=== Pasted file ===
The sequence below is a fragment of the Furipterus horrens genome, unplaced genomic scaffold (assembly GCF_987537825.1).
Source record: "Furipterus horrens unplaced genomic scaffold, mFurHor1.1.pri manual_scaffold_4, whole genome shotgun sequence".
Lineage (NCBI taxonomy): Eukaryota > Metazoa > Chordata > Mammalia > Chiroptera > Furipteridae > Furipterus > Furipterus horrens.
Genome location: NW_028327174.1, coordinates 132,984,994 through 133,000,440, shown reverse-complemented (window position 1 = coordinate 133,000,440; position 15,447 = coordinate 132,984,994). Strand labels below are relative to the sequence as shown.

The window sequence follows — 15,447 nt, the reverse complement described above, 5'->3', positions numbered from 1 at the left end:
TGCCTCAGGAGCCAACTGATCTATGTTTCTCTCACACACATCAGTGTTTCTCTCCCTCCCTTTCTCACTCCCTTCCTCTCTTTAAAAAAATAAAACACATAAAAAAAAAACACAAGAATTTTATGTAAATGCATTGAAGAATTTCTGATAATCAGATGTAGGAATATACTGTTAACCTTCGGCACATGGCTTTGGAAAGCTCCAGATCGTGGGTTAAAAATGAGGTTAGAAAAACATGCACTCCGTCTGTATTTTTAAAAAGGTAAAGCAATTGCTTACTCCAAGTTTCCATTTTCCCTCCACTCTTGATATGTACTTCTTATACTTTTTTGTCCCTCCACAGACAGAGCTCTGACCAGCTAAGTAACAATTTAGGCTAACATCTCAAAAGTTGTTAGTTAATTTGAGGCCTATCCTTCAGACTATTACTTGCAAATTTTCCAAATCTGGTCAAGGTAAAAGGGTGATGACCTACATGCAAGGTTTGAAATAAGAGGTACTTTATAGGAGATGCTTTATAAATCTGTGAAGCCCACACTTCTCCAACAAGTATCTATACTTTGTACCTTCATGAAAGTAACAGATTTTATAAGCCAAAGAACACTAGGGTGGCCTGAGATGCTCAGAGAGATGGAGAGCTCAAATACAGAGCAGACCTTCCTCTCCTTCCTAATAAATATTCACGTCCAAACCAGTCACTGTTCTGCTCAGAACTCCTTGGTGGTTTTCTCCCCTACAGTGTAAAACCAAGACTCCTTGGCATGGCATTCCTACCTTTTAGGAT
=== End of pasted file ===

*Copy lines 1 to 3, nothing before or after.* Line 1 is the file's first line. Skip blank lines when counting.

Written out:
The sequence below is a fragment of the Furipterus horrens genome, unplaced genomic scaffold (assembly GCF_987537825.1).
Source record: "Furipterus horrens unplaced genomic scaffold, mFurHor1.1.pri manual_scaffold_4, whole genome shotgun sequence".
Lineage (NCBI taxonomy): Eukaryota > Metazoa > Chordata > Mammalia > Chiroptera > Furipteridae > Furipterus > Furipterus horrens.